Ireland Guide

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GROWN UP GETAWAYS

Tankardstown House
Rathkenny Slane Co Meath

Tankardstown HouseTrish and Brian Conroy’s stunning period property near Slane has been restored and renovated with consideration and taste – and huge amounts of TLC. The main house (formerly available as a venue for groups taking the whole house only, but now also open for individual bookings) offers six splendid double bedrooms, several elegant reception rooms, an exceptional dining room, huge kitchen, games room and more. There’s also a 19th century stable yard, converted to make seven lovely cottages which are available for self catering or B&B; complete with living room and fully fitted kitchen, they have elegantly decorated double or twin rooms (all ensuite with bath and shower) and lead out to a Garden Party Room, fitness studio and two treatment rooms. And you don’t even need to go out to eat as two stylish new restaurants, The Bistro and Brabazon, have recently been opened on site - along with a smart gift shop in the gardens, which is open at the same times (Wed-Fri 5-10pm, Sat/Sun from 12 noon to 10/9pm); a lovely spot for Afternoon Tea or a drink and a nibble as well as full meals. For a short break near Dublin, what could be better than this wonderfully luxurious place, set in lovely countryside and with loads to explore nearby?


Parknasilla Hotel
Parknasilla Sneem Co Kerry

Parknasilla HotelBeautifully located in 300 acres of sub-tropical parkland, overlooking Kenmare Bay, this classic Victorian hotel is an ideal destination for a relaxed grown-up break. Following major renovations, the former Parknasilla Great Southern Hotel re-opened somewhat shakily in 2008 but now, with the return of former General Manager Jim Feeney, is back on form with a new team of (mainly Irish) staff bringing the discreet efficiency and courtesy that was a hallmark of the Great Southern. Old fans may frown at the holiday villas tucked into woodland near the hotel, but they are not too obtrusive and extend the choice of rooms ranging from luxurious period style, through contemporary junior suites to older rooms which make up in comfort anything they may lack in style. Although the wonderful Great Southern art collection is missed, there are consolations - notably in the beautifully classic Pygmalion Restaurant, which is shining once again with new chef Peter Brennan at the helm.


Hayfield Manor Hotel
Perrott Avenue College Road Cork Co Cork

Hayfield Manor HotelA city break may be just the ticket to mark the new academic year and September is a lovely time to stay at Cork’s premier hotel, which is set in gardens near University College Cork and within pleasant walking distance of the city centre in fine weather. Although relatively new, it has the feel of a large period house and is managed with warmth and discreet efficiency, offering a remarkable level of privacy and seclusion for a city hotel. Spacious accommodation is beautifully furnished, and on-site amenities include an unusual Beautique spa, with indoor pool, and treatment rooms furnished with antiques; overall the interior skilfully blends contrasting traditional and contemporary styles, making for an atmosphere which is noticeably ‘alive’. The two restaurants – Perrotts (informal) and Orchids (fine dining) are favoured destinations for discerning Corkonians, who especially enjoy the smart conservatory ambience and stylish bistro cooking of Perrotts at lunchtime and the chic formality of Orchids in the evening.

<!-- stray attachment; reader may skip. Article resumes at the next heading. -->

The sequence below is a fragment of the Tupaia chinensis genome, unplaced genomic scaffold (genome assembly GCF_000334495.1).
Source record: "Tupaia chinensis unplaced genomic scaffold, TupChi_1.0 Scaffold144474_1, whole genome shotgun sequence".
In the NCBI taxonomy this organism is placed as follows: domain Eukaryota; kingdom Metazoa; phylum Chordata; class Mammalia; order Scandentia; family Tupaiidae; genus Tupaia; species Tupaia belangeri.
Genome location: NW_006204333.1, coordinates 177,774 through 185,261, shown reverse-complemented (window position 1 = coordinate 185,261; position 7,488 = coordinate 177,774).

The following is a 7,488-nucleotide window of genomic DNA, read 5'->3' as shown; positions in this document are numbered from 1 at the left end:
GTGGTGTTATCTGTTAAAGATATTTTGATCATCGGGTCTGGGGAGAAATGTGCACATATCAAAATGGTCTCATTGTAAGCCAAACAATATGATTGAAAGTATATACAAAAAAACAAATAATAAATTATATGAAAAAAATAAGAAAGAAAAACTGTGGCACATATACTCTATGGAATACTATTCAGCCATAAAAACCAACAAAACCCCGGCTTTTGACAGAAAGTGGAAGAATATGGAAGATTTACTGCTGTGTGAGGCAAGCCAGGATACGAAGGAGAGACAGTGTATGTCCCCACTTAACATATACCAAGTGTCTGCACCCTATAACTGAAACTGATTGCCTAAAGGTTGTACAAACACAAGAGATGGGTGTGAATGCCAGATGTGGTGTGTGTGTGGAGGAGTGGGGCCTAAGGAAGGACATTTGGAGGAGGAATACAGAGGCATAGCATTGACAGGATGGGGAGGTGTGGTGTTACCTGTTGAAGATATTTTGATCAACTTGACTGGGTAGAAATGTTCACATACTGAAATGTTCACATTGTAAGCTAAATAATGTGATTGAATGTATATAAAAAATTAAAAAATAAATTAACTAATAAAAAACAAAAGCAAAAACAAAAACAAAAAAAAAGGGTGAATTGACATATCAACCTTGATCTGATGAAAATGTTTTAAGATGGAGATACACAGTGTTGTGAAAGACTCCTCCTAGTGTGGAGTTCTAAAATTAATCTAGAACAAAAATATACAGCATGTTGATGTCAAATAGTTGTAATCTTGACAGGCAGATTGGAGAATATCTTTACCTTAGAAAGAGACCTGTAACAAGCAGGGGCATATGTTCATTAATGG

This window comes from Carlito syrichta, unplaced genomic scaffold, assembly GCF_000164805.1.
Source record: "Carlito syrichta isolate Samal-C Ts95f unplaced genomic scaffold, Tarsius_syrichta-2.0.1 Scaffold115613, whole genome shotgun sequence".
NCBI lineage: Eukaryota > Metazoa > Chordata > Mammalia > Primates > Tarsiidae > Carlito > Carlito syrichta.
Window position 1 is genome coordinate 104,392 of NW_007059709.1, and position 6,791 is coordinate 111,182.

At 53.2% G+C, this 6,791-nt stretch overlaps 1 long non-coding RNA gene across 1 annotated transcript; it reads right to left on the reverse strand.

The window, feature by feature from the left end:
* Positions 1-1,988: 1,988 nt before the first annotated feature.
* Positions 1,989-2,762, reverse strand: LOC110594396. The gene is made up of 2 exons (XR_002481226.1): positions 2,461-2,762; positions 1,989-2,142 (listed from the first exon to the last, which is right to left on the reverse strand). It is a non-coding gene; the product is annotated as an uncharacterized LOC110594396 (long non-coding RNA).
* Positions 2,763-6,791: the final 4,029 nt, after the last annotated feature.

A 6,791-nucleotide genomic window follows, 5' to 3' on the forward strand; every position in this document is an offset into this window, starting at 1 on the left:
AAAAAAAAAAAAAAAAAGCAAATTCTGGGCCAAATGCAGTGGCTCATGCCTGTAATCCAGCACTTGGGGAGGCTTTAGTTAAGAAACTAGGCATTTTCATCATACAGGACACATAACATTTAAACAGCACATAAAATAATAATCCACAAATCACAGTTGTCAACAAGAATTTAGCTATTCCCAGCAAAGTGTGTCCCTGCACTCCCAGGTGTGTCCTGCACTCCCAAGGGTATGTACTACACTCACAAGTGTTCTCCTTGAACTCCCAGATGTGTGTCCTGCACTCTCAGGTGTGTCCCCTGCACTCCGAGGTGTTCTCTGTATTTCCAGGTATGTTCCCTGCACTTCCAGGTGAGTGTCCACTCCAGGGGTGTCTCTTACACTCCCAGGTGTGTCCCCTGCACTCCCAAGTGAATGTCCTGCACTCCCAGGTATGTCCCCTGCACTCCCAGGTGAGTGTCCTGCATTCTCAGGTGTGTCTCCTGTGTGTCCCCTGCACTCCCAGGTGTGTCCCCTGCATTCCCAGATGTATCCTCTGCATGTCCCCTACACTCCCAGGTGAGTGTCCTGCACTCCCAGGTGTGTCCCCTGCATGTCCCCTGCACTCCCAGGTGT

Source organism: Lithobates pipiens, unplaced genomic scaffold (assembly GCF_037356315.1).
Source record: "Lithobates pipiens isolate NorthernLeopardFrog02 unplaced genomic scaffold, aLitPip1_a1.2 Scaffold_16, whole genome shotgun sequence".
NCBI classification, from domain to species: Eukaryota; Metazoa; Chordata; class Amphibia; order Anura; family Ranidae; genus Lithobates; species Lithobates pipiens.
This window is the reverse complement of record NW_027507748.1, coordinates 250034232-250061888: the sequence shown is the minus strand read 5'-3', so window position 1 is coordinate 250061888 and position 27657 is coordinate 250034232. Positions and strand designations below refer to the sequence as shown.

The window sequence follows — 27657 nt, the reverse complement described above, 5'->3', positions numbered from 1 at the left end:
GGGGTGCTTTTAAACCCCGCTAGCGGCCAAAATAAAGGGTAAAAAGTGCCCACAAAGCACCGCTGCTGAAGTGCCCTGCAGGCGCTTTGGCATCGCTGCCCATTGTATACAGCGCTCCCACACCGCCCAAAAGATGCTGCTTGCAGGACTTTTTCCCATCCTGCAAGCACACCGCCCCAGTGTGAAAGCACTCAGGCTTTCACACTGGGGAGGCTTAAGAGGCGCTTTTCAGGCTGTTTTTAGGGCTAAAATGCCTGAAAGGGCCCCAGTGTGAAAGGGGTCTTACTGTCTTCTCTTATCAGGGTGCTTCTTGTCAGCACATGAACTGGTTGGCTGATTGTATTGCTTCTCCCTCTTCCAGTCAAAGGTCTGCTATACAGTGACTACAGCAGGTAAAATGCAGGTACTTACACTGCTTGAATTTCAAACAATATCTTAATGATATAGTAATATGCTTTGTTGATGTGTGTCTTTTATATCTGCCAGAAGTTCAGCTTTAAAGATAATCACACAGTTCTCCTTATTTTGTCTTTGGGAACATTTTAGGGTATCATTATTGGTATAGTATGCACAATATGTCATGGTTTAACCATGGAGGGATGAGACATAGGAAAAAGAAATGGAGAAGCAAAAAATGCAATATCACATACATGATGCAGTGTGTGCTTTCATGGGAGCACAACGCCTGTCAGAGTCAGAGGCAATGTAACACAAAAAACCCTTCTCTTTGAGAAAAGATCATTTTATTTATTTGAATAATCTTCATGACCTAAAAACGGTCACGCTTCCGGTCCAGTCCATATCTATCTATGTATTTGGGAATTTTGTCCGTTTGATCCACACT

Temple House
Ballinacarrow Ballymote Co Sligo

Temple HouseThey definitely don’t make them like this any more - Sandy and Deb Perceval first opened the doors of their vast mansion to guests in 1981, and their son Roderick and his wife Helena are now in the hot seat, bringing their own brand of energy and enthusiasm to running this amazing house and its 1,000 acres of farm and woodland. The original lakeside castle was built by the Knights Templar in 1200 A.D., but the present mansion is Georgian and some of the furnishings are quite recent, dating from a major revamp in 1864… If you’re fed up with cramped city quarters, this is the perfect destination - the whole of the house has retained its old atmosphere and huge bedrooms are furnished with old family furniture (bathrooms are gradually being upgraded). Log fires cheer the enormous rooms, including an elegant sitting room with open fires and a very beautiful dining room featuring seasonal produce from the estate.


Lough Inagh Lodge
Recess Connemara Co Galway